Friday, October 17, 2008

We’re alive!

I just finished watching the Leafs-Rangers game, and I’m positively thrilled that the Rangers won 1-0 in a shootout. That’s because I’m in a suicide pool this year. The idea is to pick a team to win a game on Friday, Saturday or Sunday. If that team doesn’t win, you’re eliminated. The next week we pick another team to win, but we can’t pick the same team to win more than once during the season. The last person standing is the winner.

The best part about this is that I’ve reunited with my old friend Blair Buchmann in doing this. Apparently I am seen as a hockey expert, so Blair asked me to advise him on his picks. He actually has two entries in the pool - he makes one pick and I make the other. We’re a perfect 3-for-3 so far. Tomorrow night Blair has picked Montreal to beat Phoenix.

I had a great time watching the game by myself. Christine is working the night shift and Jonas, bless his heart, has long since been asleep. He is an excellent sleeper. He doesn’t wake up during the night and is almost always good for 12 hours of sleep. I know there are some parents who want to smack me for revealing that. I am touching on wood that little Jonas continues his good sleeping habits.

As I watched the game I was really impressed by the play of Jonas Frogren and Luke Schenn. They were awesome on the penalty kill, throwing themselves in front of shots with reckless abandon. If Christine and I ever have another son, I think we should name him Luke - Jonas and Luke - only I would ever know the significance :-)

Thursday, October 16, 2008

I’m thinking about becoming a motivational speaker!

Because I don’t have enough jobs already, I am looking into motivational speaking. Someone from Toastmasters suggested I do it - apparently it is quite lucrative. In the meantime, here is the text of a speech I delivered recently to Toastmasters. The purpose was to inspire people to action. Hope it worked :-)


Well good evening ladies and gentlemen. I’m going to be as upfront and direct with you as possible. I’m here tonight to inspire you. To inspire each and every one of you to get out of your comfort zone, to explore all that life has to offer, and to be a source of inspiration for friends and loved ones.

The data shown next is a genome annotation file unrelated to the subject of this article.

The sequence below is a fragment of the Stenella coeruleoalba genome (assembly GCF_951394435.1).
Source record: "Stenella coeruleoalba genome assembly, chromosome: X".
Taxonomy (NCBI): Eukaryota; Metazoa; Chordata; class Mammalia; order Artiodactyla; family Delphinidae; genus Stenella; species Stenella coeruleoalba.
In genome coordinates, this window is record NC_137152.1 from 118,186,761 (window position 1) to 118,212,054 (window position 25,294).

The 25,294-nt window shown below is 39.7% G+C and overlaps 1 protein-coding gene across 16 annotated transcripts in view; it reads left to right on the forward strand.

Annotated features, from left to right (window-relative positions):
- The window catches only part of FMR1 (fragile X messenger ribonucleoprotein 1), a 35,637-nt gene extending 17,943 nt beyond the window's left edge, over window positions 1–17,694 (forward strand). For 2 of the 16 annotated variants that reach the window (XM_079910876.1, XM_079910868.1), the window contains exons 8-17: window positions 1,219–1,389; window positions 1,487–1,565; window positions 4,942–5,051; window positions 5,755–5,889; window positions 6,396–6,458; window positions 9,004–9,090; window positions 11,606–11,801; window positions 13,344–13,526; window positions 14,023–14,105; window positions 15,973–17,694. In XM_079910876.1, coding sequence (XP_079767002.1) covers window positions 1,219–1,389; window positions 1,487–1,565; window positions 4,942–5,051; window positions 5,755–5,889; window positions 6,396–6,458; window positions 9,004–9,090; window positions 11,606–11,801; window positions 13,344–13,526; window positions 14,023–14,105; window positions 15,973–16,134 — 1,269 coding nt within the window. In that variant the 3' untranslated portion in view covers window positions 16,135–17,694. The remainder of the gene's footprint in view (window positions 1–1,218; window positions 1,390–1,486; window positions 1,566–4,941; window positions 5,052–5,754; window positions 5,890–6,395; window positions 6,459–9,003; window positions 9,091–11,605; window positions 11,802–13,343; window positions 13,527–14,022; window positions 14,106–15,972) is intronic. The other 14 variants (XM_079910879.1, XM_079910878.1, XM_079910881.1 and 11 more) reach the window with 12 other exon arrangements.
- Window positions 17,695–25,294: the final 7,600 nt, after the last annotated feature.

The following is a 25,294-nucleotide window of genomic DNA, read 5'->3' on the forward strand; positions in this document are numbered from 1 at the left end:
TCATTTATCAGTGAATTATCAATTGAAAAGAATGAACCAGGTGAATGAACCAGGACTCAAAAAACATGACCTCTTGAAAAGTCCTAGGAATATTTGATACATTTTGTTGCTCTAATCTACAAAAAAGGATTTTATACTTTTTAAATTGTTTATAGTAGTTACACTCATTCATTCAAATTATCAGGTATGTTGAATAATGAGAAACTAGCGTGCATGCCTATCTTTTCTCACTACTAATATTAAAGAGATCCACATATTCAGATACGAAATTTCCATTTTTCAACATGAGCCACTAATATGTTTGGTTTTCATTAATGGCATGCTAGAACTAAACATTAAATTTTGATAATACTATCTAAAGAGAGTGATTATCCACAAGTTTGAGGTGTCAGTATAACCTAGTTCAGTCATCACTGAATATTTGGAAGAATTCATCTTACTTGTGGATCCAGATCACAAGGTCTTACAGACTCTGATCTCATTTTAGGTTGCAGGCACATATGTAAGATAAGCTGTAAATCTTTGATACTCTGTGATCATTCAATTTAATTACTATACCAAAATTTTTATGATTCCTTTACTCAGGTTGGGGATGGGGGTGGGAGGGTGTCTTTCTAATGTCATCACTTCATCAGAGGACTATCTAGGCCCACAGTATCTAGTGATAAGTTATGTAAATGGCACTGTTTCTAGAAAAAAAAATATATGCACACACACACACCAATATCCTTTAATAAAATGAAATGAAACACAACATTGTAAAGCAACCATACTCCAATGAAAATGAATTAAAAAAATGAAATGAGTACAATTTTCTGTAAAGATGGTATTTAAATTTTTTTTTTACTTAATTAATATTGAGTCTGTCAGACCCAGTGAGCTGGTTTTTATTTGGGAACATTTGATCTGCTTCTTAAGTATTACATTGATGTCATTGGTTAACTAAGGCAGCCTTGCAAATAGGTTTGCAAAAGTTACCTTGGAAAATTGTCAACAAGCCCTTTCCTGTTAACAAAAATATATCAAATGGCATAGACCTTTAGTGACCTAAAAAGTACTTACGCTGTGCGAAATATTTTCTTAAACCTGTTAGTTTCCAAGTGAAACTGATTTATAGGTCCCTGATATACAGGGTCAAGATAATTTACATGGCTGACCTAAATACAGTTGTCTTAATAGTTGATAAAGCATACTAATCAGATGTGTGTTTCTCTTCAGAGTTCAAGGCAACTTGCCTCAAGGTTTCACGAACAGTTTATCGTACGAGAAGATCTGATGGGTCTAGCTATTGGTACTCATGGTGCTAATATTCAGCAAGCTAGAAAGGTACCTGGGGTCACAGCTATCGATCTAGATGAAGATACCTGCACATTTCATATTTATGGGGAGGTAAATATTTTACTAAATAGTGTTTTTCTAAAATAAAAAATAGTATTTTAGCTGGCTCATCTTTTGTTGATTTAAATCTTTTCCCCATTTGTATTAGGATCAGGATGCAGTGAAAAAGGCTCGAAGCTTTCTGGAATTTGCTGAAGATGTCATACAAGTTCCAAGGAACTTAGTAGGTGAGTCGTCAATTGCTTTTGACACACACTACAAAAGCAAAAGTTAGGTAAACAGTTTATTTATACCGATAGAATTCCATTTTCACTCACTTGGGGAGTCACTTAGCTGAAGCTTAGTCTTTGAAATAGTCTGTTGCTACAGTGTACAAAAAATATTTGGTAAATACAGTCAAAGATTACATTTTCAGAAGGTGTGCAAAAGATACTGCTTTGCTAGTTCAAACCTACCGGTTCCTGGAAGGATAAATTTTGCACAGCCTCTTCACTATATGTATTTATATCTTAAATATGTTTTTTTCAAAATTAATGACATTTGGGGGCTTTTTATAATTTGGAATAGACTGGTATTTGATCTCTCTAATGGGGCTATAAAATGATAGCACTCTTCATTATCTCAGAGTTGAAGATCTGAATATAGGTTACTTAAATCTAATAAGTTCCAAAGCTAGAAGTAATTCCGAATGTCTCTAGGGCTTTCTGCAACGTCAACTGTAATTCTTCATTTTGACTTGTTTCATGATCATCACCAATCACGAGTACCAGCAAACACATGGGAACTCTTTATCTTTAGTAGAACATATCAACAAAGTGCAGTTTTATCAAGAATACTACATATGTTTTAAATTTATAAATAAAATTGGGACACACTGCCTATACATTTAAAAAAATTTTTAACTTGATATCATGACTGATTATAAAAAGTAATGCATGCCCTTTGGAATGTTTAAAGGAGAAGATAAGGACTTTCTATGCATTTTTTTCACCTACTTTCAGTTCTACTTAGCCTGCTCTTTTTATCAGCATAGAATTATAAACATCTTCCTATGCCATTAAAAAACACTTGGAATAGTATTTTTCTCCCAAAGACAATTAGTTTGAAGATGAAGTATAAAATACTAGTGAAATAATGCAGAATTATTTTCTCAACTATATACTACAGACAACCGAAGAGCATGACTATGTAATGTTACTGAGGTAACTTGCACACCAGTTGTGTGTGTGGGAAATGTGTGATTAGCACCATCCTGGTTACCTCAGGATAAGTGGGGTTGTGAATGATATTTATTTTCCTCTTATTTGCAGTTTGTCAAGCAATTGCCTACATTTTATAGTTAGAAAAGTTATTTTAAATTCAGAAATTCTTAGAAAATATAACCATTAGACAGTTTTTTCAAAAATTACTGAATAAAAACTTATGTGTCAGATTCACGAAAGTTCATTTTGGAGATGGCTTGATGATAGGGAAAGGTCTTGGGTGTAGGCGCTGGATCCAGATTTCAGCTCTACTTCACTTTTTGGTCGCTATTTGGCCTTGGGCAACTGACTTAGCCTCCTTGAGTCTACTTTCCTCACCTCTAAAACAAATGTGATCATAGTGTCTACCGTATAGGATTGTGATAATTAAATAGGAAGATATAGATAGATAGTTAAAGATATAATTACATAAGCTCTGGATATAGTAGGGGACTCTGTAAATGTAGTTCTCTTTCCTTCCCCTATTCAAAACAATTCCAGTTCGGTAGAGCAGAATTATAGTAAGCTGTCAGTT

Some of you in this room are going to join me in embarking on a journey of self-discovery, but there are some of who won’t. And that’s a real shame, because what I’m about to tell you is the most important thing you’ll ever hear.

OK, do I have everyone’s attention?

Ladies and gentlemen, a little over three years ago I was living and working in downtown Toronto. I spent day after day riding the subway to work, then spent eight hours staring at a computer screen all day. Nothing numbs your mind more than working in front of a computer day after day, month after month, year after year. By the end of 2004 I was dead on the inside. I was so ridden with anxiety, paralyzed by fear that I could no longer see into the future.

I needed change.

So what did I do? I did what everyone would do. I moved to a First Nations community in Northern Ontario – a community accessible only by air. There was only one way in, and only one way out of Fort Albany. I knew the experience would either finish me off for good or give me the inspiration to face the future.

I’m not going to stand here and say that my life turned around the moment I arrived in Fort Albany. I endured many struggles there, so many that picking out one single low point is impossible.

It might have been in February of 2006. With my wife a few weeks pregnant, I was mired in depression, brought on no doubt by months of winter, where the temperature reaches –30 degrees C every day for a month at a time. On Valentines Day, the two of us found ourselves frozen to the bone in a Moose Factory hotel room. We were flown out of Fort Albany because my wife was having complications with her pregnancy and she needed to have some tests done. As we lay under the covers, shivering, we had no idea that this experience would ultimately make us stronger people.